The polite smile faded from the rugged face of the man calling himself Carleton Victor. He idly sipped from the wine he held, strolling about the gathered in the Sherridan townhouse located in the Foggy Bottom section of Washington, D.C. Bell Sherridan was the recent widow of Ransom Sherridan, who’d died two months ago when his private plane encountered an unexpected storm in the Pacific Northwest. Ostensibly today was a celebration being thrown in honor of Major General Adolphus Greely who’d recently received the Congressional Medal of Honor. Now in ill health, in 1884 the then Lieutenant Greely led an expedition of 25 men into the Arctic. Eighteen of those soldiers died and the remaining ones left alive, including Greely, were rumored to have engaged in cannibalism to survive. Over the years this charge had lost purchase, due in part to the efforts of Mrs. Sherridan, a distant relation to Greely.
“Jesus Christ,” a man was saying to another, “Roosevelt has enlisted that Bolshevik Hopkins to head his, what does he call this new effort?”
“Works Progress Administration,” his companion added, holding a tumbler of whisky and puffing on a thick cigar. He thrust his glass at the other man, sloshing its liquid about. “But look here, Ted, anything that gets fellas turning a wrench or digging a ditch means less time they got to sit around, sopping up soup and getting riled up by street corner agitators.”
“Huh,” the other one huffed, “ they get enough agitation from that red cripple in the White House.” He looked over at the supposed Carleton Victor who’d paused to listen to the two. “What do you think, friend? Am I right?”
He hunched broad shoulders. “Sorry, gentlemen, I’m afraid politics don’t interest me.”
The one called Ted made a dismissive gesture with his hand. “Pa-shaw,” he groused. “Well when the mighty workers led by Negro menaces like A. Philip Randolph come to your door for your tailored suits like the one you’re wearing shaking their hammers and sickles, it’ll be too damn late for you to suddenly get interested then.” A black waiter carrying a tray of tea sandwiches passed behind the man as he said this, no expression on his face.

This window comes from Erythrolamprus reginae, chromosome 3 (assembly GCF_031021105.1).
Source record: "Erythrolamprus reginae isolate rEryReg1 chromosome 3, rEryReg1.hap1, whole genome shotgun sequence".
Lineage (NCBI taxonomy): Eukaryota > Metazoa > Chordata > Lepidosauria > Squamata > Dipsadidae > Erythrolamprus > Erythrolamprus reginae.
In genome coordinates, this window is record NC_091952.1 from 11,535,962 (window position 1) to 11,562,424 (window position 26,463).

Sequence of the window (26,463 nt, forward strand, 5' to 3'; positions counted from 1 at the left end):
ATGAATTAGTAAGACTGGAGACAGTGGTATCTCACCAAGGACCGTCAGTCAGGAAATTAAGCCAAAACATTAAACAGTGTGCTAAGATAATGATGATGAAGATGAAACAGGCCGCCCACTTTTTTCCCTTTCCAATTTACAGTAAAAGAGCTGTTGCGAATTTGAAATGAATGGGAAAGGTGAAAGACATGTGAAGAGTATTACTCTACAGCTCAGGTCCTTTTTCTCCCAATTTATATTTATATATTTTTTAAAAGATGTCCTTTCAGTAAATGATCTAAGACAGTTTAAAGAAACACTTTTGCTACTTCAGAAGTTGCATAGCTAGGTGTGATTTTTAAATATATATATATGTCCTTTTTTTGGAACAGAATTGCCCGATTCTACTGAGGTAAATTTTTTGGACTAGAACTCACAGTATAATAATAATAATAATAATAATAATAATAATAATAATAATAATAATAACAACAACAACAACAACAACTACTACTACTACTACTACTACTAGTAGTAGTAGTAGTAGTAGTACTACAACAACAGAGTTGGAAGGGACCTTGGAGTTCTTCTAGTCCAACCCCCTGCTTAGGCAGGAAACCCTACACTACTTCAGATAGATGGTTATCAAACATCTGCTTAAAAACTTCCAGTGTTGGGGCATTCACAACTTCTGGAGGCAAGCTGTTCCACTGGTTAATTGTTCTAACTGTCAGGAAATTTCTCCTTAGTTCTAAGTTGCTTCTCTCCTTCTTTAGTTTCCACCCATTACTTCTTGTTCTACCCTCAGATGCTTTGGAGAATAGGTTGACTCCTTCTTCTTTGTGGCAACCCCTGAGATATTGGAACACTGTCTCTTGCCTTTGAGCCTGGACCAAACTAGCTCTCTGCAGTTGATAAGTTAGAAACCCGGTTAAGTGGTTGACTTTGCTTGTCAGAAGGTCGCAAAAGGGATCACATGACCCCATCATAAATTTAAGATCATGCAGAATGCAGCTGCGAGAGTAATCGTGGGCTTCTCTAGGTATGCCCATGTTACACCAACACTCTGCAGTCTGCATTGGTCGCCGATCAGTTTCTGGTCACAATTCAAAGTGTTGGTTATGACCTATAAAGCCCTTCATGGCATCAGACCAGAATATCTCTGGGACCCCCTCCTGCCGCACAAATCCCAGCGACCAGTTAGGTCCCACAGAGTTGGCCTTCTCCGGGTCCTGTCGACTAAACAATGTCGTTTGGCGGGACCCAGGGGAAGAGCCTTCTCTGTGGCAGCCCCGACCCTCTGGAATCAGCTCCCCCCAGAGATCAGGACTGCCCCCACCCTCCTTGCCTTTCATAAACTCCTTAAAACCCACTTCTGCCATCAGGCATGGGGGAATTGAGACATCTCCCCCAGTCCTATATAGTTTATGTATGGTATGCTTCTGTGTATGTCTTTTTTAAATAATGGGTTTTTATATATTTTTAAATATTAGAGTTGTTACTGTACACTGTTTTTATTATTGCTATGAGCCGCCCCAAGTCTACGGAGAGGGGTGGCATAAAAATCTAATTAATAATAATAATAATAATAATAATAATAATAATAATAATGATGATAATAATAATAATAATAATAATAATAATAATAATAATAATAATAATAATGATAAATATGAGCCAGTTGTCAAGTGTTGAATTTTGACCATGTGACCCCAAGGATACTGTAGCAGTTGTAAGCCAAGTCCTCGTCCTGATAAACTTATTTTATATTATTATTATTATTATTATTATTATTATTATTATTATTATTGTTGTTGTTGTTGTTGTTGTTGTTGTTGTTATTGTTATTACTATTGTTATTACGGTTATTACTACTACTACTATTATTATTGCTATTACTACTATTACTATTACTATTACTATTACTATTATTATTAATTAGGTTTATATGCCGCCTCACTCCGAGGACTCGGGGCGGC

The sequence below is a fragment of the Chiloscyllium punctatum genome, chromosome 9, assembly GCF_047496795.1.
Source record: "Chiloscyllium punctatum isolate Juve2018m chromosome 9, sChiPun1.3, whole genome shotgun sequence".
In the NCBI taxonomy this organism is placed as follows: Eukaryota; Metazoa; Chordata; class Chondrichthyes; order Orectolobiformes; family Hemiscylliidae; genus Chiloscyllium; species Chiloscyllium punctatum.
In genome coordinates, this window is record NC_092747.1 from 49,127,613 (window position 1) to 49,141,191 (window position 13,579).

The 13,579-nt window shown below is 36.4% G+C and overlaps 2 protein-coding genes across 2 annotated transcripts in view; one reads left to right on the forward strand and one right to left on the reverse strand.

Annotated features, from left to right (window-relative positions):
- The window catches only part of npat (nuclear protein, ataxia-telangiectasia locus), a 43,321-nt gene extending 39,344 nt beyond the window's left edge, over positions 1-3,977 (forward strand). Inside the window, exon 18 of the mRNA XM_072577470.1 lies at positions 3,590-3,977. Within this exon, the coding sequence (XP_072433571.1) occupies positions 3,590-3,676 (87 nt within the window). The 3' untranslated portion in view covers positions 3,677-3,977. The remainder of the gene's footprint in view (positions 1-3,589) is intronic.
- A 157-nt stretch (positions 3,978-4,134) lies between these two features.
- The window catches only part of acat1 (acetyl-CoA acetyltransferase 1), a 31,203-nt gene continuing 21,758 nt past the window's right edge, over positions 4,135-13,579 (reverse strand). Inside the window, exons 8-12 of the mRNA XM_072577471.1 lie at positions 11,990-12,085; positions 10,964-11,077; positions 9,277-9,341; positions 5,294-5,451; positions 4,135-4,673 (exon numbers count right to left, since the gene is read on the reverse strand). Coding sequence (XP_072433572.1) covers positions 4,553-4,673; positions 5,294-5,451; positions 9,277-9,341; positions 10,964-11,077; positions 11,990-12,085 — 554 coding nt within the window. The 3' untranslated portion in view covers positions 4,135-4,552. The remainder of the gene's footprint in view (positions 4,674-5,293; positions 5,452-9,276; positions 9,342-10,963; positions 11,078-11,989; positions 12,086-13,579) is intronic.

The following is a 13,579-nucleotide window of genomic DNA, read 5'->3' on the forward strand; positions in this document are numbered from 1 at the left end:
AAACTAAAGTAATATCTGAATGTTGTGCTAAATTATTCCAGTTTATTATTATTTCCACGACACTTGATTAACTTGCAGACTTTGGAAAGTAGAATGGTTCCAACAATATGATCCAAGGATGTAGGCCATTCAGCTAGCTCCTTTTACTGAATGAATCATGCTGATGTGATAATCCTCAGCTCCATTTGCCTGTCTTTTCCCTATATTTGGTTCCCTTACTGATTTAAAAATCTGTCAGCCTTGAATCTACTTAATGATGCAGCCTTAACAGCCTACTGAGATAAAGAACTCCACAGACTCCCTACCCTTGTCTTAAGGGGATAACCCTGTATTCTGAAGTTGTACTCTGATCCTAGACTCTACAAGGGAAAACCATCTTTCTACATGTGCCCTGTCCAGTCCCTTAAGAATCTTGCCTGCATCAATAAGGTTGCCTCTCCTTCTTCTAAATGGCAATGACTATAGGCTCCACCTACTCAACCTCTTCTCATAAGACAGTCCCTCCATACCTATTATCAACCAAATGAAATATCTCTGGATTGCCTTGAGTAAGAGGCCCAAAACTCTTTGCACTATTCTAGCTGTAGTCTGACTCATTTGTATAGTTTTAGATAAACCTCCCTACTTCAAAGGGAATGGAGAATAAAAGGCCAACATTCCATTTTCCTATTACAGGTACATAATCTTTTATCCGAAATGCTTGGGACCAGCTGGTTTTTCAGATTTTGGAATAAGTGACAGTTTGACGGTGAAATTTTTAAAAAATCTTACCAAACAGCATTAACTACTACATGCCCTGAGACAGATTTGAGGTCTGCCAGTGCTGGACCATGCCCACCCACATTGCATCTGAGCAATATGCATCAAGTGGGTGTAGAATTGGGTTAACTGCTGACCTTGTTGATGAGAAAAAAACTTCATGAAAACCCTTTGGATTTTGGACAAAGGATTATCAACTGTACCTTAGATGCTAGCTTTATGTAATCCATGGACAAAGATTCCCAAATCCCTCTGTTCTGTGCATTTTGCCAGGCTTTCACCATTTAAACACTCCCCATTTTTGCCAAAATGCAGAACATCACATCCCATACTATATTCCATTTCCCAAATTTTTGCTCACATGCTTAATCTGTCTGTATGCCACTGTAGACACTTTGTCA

“I hardly think it’ll come to that,” Victor said.
Ted with the whisky and cigar was about to respond when a clear-eyed brunette in a blue skirt and matching bolero jacket and wide-brimmed hat came up and put an arm through the crook of the third man.
“Mr. Victor,” she beamed, “fancy running into you here.”
“Miss Eastland,” he said. “Always a pleasure.” Then to the other two. “Gentlemen, this is the intrepid reporter Kara Elliot of the Amalgamated Press out of New York. She’s in print and on radio, so you might want to watch what you say.”
The woman gave him a narrow-eyed sideways sneer.
He added, “I realize I’ve yet to introduce myself though.”
“Carleton Victor of the polo set,” Kara Eastland quipped.
“I’m Ted Harrison,” the heavyset man said, putting out a beefy hand she shook. “I’m in shirt manufacturing.”
“I know Wilbur,” the one with the cigar said. He was referring to Wilbur Mulgrave, the owner of the Amalgamated Press’ newspaper and radio stations. “I’m Hubert Spradling.”
“Spradling Tire and Rubber,” Eastland finished.
He bowed his head slightly, “Guilty as charged.”
The conversation shifted into a discussion about Greely and how Kara Eastland had come to D.C. to do what would probably be the explorer’s last interview. Soon Harrison excused himself to whet his whistle at the bar, and Spradling was called over by a senator he played poker with regularly.
“So, Jimmie,” Kara Eastland said sotto, “I bet the two of us are really here for the same reason.” She knew that Carleton Victor was the playboy identity of Jimmie Flint, code named X-11 of the Intelligence Service Command.
“You know, maybe Uncle Joe Stalin is right about sending away nosy reporters to a gulag,” he cracked.
She smiled invitingly. “Maybe you could spank me later for being a bad girl.”
“There’s a thought.”
They resisted kissing each other and she wandered off, aware he was on the hunt — as was she. Flint made another stop to keep up the small talk. He then turned to the black waiter who’d been carrying the tea sandwiches. He now carried an empty tray back to the kitchen.
“Pardon me, my good man, but could you tell me where the gentlemen’s room is?”